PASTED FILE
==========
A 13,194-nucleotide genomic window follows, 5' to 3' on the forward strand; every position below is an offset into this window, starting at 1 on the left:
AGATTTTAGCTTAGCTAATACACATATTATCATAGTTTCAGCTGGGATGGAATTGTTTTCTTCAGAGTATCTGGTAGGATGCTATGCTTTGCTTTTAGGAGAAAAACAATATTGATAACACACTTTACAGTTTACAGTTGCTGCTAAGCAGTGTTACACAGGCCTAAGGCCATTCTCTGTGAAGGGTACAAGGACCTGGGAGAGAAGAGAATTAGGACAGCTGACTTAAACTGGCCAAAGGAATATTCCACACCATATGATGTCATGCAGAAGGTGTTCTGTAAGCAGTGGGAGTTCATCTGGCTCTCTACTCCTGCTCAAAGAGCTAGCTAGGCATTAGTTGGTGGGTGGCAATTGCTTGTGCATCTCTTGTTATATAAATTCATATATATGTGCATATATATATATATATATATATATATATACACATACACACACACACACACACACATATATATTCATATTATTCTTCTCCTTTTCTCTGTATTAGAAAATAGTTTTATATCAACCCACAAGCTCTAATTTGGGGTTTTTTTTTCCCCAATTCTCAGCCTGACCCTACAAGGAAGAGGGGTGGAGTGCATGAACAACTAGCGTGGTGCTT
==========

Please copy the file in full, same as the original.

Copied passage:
A 13,194-nucleotide genomic window follows, 5' to 3' on the forward strand; every position below is an offset into this window, starting at 1 on the left:
AGATTTTAGCTTAGCTAATACACATATTATCATAGTTTCAGCTGGGATGGAATTGTTTTCTTCAGAGTATCTGGTAGGATGCTATGCTTTGCTTTTAGGAGAAAAACAATATTGATAACACACTTTACAGTTTACAGTTGCTGCTAAGCAGTGTTACACAGGCCTAAGGCCATTCTCTGTGAAGGGTACAAGGACCTGGGAGAGAAGAGAATTAGGACAGCTGACTTAAACTGGCCAAAGGAATATTCCACACCATATGATGTCATGCAGAAGGTGTTCTGTAAGCAGTGGGAGTTCATCTGGCTCTCTACTCCTGCTCAAAGAGCTAGCTAGGCATTAGTTGGTGGGTGGCAATTGCTTGTGCATCTCTTGTTATATAAATTCATATATATGTGCATATATATATATATATATATATATATATACACATACACACACACACACACACACATATATATTCATATTATTCTTCTCCTTTTCTCTGTATTAGAAAATAGTTTTATATCAACCCACAAGCTCTAATTTGGGGTTTTTTTTTCCCCAATTCTCAGCCTGACCCTACAAGGAAGAGGGGTGGAGTGCATGAACAACTAGCGTGGTGCTT